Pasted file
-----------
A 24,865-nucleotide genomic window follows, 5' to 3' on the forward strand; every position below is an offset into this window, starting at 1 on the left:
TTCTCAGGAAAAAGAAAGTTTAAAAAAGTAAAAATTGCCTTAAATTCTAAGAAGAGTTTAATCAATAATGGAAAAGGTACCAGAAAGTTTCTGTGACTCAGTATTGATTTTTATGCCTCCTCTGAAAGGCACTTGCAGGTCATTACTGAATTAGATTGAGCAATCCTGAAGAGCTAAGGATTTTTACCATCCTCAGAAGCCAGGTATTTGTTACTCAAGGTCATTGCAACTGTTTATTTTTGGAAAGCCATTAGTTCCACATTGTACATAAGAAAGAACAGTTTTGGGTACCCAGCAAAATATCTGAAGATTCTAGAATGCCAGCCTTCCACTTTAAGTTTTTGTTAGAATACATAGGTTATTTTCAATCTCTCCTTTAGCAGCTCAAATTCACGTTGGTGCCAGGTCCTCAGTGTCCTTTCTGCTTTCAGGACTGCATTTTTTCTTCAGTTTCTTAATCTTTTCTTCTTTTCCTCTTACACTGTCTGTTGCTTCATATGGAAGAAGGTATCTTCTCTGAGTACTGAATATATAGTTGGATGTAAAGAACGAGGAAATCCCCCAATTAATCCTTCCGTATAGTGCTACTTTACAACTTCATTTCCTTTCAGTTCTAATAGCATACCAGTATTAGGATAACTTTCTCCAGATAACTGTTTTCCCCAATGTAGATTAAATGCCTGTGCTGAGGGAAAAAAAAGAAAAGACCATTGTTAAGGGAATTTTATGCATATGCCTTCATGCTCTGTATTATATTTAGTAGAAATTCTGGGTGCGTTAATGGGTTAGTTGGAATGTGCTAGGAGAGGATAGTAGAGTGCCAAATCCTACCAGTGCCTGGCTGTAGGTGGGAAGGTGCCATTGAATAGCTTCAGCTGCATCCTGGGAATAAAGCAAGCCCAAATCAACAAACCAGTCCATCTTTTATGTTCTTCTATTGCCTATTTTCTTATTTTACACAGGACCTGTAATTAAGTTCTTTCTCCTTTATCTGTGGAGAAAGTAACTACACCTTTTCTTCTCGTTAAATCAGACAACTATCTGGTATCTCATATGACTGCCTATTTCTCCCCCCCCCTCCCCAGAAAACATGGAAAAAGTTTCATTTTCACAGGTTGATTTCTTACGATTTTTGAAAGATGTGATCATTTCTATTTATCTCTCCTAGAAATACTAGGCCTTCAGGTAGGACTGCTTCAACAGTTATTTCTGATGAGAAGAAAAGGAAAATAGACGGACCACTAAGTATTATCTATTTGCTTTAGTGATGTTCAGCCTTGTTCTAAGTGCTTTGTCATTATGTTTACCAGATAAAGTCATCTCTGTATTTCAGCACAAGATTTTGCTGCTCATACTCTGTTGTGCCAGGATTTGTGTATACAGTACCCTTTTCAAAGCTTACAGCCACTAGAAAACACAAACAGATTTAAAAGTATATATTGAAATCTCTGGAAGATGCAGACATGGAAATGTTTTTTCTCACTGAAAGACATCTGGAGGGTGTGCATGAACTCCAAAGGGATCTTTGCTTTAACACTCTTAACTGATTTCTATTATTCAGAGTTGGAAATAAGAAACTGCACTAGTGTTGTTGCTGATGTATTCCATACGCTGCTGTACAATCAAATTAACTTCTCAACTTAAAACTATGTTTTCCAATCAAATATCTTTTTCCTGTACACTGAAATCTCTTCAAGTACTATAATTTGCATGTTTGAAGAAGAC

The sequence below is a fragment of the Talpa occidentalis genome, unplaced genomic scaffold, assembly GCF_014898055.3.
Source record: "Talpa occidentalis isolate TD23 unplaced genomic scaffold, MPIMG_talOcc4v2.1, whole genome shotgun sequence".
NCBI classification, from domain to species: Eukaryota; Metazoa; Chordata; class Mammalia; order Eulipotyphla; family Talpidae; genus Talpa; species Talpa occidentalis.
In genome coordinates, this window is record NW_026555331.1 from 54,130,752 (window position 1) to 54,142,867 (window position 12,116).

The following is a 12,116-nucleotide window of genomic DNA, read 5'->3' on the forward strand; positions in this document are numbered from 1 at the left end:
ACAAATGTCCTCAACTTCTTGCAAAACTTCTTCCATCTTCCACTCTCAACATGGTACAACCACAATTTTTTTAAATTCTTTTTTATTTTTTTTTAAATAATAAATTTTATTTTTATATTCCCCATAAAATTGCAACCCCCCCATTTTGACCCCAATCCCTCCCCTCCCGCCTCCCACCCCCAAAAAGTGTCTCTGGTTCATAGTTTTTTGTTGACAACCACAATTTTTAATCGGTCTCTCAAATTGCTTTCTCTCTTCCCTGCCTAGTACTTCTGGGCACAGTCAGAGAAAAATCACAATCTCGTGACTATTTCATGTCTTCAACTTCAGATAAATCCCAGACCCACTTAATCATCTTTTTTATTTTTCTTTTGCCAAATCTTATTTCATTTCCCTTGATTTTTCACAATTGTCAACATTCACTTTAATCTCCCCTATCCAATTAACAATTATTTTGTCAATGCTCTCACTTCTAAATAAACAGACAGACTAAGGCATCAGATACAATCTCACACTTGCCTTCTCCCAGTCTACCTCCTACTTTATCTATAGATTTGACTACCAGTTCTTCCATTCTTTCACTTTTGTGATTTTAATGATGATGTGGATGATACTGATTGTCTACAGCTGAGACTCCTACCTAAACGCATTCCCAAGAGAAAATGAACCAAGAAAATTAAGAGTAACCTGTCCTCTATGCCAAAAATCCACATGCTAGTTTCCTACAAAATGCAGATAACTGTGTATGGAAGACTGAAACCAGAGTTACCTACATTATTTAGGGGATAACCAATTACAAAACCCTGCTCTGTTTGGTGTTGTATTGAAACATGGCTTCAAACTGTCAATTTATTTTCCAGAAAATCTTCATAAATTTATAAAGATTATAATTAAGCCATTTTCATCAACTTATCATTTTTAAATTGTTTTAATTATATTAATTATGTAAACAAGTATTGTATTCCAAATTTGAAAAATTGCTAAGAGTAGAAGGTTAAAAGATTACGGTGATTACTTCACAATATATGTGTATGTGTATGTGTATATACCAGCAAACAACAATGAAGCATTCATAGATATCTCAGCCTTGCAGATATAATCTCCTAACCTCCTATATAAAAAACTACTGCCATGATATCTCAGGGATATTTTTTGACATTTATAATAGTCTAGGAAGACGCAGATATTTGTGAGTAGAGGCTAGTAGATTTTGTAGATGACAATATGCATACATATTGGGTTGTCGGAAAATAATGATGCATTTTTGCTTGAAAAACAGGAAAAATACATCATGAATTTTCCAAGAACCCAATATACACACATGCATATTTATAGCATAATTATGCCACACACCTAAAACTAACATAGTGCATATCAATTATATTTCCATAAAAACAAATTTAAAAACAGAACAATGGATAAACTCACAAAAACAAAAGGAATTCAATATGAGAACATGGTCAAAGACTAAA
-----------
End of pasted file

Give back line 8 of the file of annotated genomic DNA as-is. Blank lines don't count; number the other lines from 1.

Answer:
ACAAATGTCCTCAACTTCTTGCAAAACTTCTTCCATCTTCCACTCTCAACATGGTACAACCACAATTTTTTTAAATTCTTTTTTATTTTTTTTTAAATAATAAATTTTATTTTTATATTCCCCATAAAATTGCAACCCCCCCATTTTGACCCCAATCCCTCCCCTCCCGCCTCCCACCCCCAAAAAGTGTCTCTGGTTCATAGTTTTTTGTTGACAACCACAATTTTTAATCGGTCTCTCAAATTGCTTTCTCTCTTCCCTGCCTAGTACTTCTGGGCACAGTCAGAGAAAAATCACAATCTCGTGACTATTTCATGTCTTCAACTTCAGATAAATCCCAGACCCACTTAATCATCTTTTTTATTTTTCTTTTGCCAAATCTTATTTCATTTCCCTTGATTTTTCACAATTGTCAACATTCACTTTAATCTCCCCTATCCAATTAACAATTATTTTGTCAATGCTCTCACTTCTAAATAAACAGACAGACTAAGGCATCAGATACAATCTCACACTTGCCTTCTCCCAGTCTACCTCCTACTTTATCTATAGATTTGACTACCAGTTCTTCCATTCTTTCACTTTTGTGATTTTAATGATGATGTGGATGATACTGATTGTCTACAGCTGAGACTCCTACCTAAACGCATTCCCAAGAGAAAATGAACCAAGAAAATTAAGAGTAACCTGTCCTCTATGCCAAAAATCCACATGCTAGTTTCCTACAAAATGCAGATAACTGTGTATGGAAGACTGAAACCAGAGTTACCTACATTATTTAGGGGATAACCAATTACAAAACCCTGCTCTGTTTGGTGTTGTATTGAAACATGGCTTCAAACTGTCAATTTATTTTCCAGAAAATCTTCATAAATTTATAAAGATTATAATTAAGCCATTTTCATCAACTTATCATTTTTAAATTGTTTTAATTATATTAATTATGTAAACAAGTATTGTATTCCAAATTTGAAAAATTGCTAAGAGTAGAAGGTTAAAAGATTACGGTGATTACTTCACAATATATGTGTATGTGTATGTGTATATACCAGCAAACAACAATGAAGCATTCATAGATATCTCAGCCTTGCAGATATAATCTCCTAACCTCCTATATAAAAAACTACTGCCATGATATCTCAGGGATATTTTTTGACATTTATAATAGTCTAGGAAGACGCAGATATTTGTGAGTAGAGGCTAGTAGATTTTGTAGATGACAATATGCATACATATTGGGTTGTCGGAAAATAATGATGCATTTTTGCTTGAAAAACAGGAAAAATACATCATGAATTTTCCAAGAACCCAATATACACACATGCATATTTATAGCATAATTATGCCACACACCTAAAACTAACATAGTGCATATCAATTATATTTCCATAAAAACAAATTTAAAAACAGAACAATGGATAAACTCACAAAAACAAAAGGAATTCAATATGAGAACATGGTCAAAGACTAAA